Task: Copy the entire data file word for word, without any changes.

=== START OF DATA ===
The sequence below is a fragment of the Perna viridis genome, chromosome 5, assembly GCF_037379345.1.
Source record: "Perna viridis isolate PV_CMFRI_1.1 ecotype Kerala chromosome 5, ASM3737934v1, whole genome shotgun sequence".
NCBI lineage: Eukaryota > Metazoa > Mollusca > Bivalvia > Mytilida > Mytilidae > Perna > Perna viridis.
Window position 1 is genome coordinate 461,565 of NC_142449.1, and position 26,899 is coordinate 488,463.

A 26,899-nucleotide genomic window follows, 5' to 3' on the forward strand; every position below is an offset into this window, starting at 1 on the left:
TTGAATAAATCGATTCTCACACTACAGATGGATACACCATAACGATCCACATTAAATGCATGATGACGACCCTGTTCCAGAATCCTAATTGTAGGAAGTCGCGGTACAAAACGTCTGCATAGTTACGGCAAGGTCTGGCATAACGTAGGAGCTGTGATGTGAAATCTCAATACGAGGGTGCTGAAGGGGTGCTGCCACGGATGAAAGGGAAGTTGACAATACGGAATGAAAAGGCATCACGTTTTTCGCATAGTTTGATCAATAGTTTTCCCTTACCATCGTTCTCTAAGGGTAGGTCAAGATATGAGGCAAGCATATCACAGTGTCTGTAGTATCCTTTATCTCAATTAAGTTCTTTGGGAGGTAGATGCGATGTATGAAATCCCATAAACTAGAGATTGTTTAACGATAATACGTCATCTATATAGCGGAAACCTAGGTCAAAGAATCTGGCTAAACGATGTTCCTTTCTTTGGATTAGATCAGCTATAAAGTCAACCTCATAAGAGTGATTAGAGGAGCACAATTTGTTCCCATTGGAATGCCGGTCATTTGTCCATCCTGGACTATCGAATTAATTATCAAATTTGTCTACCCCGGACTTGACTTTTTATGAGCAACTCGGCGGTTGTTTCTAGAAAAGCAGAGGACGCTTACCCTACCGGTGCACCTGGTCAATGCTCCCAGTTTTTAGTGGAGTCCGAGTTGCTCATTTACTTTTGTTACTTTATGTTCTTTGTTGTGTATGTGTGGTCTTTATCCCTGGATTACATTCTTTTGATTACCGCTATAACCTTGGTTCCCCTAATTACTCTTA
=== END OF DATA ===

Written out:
The sequence below is a fragment of the Perna viridis genome, chromosome 5, assembly GCF_037379345.1.
Source record: "Perna viridis isolate PV_CMFRI_1.1 ecotype Kerala chromosome 5, ASM3737934v1, whole genome shotgun sequence".
NCBI lineage: Eukaryota > Metazoa > Mollusca > Bivalvia > Mytilida > Mytilidae > Perna > Perna viridis.
Window position 1 is genome coordinate 461,565 of NC_142449.1, and position 26,899 is coordinate 488,463.

A 26,899-nucleotide genomic window follows, 5' to 3' on the forward strand; every position below is an offset into this window, starting at 1 on the left:
TTGAATAAATCGATTCTCACACTACAGATGGATACACCATAACGATCCACATTAAATGCATGATGACGACCCTGTTCCAGAATCCTAATTGTAGGAAGTCGCGGTACAAAACGTCTGCATAGTTACGGCAAGGTCTGGCATAACGTAGGAGCTGTGATGTGAAATCTCAATACGAGGGTGCTGAAGGGGTGCTGCCACGGATGAAAGGGAAGTTGACAATACGGAATGAAAAGGCATCACGTTTTTCGCATAGTTTGATCAATAGTTTTCCCTTACCATCGTTCTCTAAGGGTAGGTCAAGATATGAGGCAAGCATATCACAGTGTCTGTAGTATCCTTTATCTCAATTAAGTTCTTTGGGAGGTAGATGCGATGTATGAAATCCCATAAACTAGAGATTGTTTAACGATAATACGTCATCTATATAGCGGAAACCTAGGTCAAAGAATCTGGCTAAACGATGTTCCTTTCTTTGGATTAGATCAGCTATAAAGTCAACCTCATAAGAGTGATTAGAGGAGCACAATTTGTTCCCATTGGAATGCCGGTCATTTGTCCATCCTGGACTATCGAATTAATTATCAAATTTGTCTACCCCGGACTTGACTTTTTATGAGCAACTCGGCGGTTGTTTCTAGAAAAGCAGAGGACGCTTACCCTACCGGTGCACCTGGTCAATGCTCCCAGTTTTTAGTGGAGTCCGAGTTGCTCATTTACTTTTGTTACTTTATGTTCTTTGTTGTGTATGTGTGGTCTTTATCCCTGGATTACATTCTTTTGATTACCGCTATAACCTTGGTTCCCCTAATTACTCTTA